On March 12, 1724 Edward Pickering married Hannah Gowing of Lynn. His sister, Alice, married Jonathon Gaskill on Sept. 19, 1726. Alice left Salem with her husband and moved to Mendon, Mass. They very likely moved because of the persecution they were enduring for their belief. The following baptisms are recorded in the annals of Salem: Benjamin, son of Edward and Hannah Pickering, March 28, 1725; Edward Jr., son of Edward and Hannah, August 20, 1732; Samuel, son of Edward and Hannah, April 6,1735. With their three children they moved to Mendon, Mass. in 1735 following his sister, Alice Gaskill.


Mendon is still such a tiny place that it consists of just a church, a town hall and a library together with a small store. The library contained extensive research on the Pickering family. The Mendon vital records show the birth of Jonathon, son of Edward April 3, 1736 on page 140. JONATHON was our ancestor. Page 140 also shows his death in 1823 at the age of 87 years. Also shown are Hobby, son of Edward, March 27,1738 and Elizabeth, daughter of Edward, May 16,1742. The Mendon record of deaths shows Hannah, wife of Edward, Oct. 19,1764 in her 62nd year.  Fortunately, Edward had his children around  him and,  so far  as we



Mendon

know, never remarried. He lived alone to the age of 93. Jonathon married Elizabeth Hunt on 28 February 1759. There were born to the union JOTHAM, Bellingham, Mass. 1760 or 61; Phoebe, David and Preserved about 1766. We have not found the record, but another son, Phineas, was born about 1771 to Jonathon and Elizabeth.


There are no records of Jonathon's occupation so we style him a farmer. Revolutionary War records show the enlistment of Jonathon, about 43 years of age, a little younger than his brothers whom also served, Samuel and Edward, Jr.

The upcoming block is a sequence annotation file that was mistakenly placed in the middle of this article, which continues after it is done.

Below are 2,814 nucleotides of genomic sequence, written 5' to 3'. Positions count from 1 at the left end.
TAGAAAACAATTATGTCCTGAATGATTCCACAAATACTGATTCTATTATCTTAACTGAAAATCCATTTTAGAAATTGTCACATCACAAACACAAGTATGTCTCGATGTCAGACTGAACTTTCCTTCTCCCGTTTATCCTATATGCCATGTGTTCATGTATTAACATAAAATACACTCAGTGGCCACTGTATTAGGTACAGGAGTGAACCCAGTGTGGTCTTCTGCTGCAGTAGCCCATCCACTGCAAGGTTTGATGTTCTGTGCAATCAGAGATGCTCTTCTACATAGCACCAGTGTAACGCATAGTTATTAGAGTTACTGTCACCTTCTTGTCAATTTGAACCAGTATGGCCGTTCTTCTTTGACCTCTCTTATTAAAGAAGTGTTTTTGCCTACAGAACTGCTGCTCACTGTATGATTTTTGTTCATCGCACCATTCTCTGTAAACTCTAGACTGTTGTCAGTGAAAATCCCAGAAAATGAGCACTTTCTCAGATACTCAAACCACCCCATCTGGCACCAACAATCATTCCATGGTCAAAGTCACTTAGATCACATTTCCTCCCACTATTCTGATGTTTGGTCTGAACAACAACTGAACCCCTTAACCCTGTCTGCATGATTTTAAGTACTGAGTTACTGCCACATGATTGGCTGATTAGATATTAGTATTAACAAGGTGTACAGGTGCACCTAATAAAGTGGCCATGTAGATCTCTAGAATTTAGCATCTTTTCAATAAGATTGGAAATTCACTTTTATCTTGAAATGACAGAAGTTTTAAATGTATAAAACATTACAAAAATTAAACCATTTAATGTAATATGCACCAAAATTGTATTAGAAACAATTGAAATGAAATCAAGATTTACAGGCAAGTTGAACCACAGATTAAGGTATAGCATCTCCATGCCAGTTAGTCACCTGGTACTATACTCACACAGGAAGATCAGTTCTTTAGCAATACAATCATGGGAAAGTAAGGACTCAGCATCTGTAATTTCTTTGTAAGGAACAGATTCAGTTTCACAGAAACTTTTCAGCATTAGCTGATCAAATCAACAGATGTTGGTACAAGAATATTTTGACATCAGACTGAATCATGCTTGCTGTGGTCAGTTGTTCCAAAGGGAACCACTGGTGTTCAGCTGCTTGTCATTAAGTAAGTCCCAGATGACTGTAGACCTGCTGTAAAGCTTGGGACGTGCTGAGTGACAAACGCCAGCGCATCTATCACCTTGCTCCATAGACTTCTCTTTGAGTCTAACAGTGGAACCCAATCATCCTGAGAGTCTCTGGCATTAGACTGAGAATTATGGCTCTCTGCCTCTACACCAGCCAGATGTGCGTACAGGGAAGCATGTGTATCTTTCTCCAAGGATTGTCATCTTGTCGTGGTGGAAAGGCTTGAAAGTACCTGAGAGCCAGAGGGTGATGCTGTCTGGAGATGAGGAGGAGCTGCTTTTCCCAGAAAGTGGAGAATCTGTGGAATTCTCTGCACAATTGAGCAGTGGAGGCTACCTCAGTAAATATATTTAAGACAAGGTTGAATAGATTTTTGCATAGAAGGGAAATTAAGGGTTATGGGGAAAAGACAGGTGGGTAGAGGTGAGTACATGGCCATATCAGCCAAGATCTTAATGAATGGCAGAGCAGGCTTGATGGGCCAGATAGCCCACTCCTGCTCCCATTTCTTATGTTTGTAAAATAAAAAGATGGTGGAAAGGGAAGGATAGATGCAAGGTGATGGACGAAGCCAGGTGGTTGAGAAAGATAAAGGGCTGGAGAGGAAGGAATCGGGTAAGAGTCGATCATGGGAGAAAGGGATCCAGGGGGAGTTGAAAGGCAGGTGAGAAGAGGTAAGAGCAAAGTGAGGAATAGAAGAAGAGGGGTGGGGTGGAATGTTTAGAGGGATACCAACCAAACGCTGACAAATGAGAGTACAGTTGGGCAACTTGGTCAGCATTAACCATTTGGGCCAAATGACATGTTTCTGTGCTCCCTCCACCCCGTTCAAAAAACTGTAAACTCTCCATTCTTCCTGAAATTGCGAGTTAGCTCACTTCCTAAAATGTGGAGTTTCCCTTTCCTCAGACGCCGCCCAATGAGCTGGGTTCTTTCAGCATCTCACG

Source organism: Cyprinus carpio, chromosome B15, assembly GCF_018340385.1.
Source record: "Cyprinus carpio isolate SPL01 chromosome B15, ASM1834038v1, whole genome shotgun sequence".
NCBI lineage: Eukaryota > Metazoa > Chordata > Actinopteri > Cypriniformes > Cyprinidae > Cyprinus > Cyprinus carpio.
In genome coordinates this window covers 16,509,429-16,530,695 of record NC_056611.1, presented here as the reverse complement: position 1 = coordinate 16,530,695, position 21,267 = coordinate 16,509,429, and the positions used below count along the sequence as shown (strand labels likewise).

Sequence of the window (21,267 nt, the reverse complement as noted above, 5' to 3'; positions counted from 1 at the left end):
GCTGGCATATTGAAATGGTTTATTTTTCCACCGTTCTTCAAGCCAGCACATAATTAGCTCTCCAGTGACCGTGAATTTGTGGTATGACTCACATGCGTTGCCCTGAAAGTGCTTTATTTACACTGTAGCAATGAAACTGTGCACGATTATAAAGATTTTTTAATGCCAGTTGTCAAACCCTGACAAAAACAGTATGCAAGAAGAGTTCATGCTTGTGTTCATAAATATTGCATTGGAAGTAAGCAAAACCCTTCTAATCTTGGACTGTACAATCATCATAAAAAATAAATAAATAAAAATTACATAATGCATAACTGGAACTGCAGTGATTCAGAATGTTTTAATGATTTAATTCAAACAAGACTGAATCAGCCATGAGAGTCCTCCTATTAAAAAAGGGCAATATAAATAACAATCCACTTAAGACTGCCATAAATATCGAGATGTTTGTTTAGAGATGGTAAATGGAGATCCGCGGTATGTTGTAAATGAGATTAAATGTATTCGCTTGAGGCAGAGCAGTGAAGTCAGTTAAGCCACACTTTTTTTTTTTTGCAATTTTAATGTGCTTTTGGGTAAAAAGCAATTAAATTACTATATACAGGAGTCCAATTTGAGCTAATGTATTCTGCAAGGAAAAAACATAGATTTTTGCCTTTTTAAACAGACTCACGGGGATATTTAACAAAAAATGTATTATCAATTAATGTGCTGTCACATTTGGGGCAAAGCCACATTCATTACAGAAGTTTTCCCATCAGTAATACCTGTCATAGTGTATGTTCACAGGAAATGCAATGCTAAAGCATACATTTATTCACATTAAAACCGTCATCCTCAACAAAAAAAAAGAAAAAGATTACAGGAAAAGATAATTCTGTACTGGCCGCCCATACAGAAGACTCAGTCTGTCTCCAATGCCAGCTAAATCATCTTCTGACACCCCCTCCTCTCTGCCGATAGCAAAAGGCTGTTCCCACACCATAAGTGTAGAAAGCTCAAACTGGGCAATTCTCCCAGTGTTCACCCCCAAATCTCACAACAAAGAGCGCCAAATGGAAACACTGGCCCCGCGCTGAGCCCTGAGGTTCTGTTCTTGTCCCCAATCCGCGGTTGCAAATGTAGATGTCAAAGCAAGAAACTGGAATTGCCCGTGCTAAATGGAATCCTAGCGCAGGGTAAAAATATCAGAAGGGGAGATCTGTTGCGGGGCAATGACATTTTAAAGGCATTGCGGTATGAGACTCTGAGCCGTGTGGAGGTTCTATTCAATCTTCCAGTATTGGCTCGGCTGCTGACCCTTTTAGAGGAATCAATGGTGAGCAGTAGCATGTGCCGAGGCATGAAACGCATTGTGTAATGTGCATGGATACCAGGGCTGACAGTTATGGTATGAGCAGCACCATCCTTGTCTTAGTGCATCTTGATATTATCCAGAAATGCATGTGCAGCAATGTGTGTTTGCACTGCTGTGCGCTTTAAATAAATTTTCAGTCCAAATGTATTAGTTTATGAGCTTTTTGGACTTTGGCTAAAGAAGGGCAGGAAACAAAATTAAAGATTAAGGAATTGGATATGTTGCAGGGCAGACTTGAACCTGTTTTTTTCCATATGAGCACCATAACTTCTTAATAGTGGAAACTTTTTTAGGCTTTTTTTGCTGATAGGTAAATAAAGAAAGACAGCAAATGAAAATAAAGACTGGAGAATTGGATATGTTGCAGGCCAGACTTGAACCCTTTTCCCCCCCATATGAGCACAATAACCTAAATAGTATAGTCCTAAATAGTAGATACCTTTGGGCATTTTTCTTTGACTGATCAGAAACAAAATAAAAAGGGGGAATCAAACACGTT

The records also show that Jonathon sold Daniel Kelly fifty acres of land on March 15, 1798. This would have placed him in Mendon at 62 years of age. His second wife, Hannah, also signed the deed. The records show that Jonathon Pickering married Hannah Wilkins on 15 Oct. 1796. We also find another record of the death of David Pickering in Blackstone, Mass. in 1768 of dropsy of the chest. The death record states that he is the son of Jonathon and Elizabeth (Hunt) Pickering.


On May 17, 1821 the Town Council of Mendon "voted to allow Preserved Pickering forty cents per week for the support his aged father, and the meeting is adjourned." May 3,1823 "voted that the town pay Preserved Pickering $15.50 for the extra expenses in the late sickness and death of his father, Jonathon." We can thus presume that Jonathon lived to the ripe old age of 87 and died in April of 1823.


Jotham is listed in the Massachusetts Soldiers of the Revolutionary War at Mendon, Mass. age 17 years. Six feet, brown eyes, dark complexion, arrived Fishkill June 7, 1778, discharged 16 Oct. 1780. He served as a private, Lieut. Col. Whiting's Co. 6th Mass. reg't. He is also listed as a Revolutionary Soldier on a plaque in the County Court House in Montrose, Pa.


Jotham married his first cousin, Alse Pickering, daughter of his uncle, Edward Jr. and his wife, Abigail. He was married Nov. 12, 1781. He lived in the 6th district "thence to Jotham Pickering's and including him." He evidently lived on the farm of his father Jonathon, next to Ichabod Pickering. "Jonathon was set off in his father's estate about 17.5 acres lying on both sides of the road southerly and adjoining Edward Jr." He lived so close no wonder he and Alse fell in love.


We also find the record of the marriage of his brother, Preserved, to Mary Cady on April 24, 1794. Another record shows the death of their daughter, Philadelphia, on March 1, 1807.


The first week of October 1997 found us making our way up and down the hills of the Catskill Mountains in New York on our way to New Milford, Pa. These were called the "Endless Mountains" because they seemed to go on forever. The trees were beginning to turn their beautiful fall colors.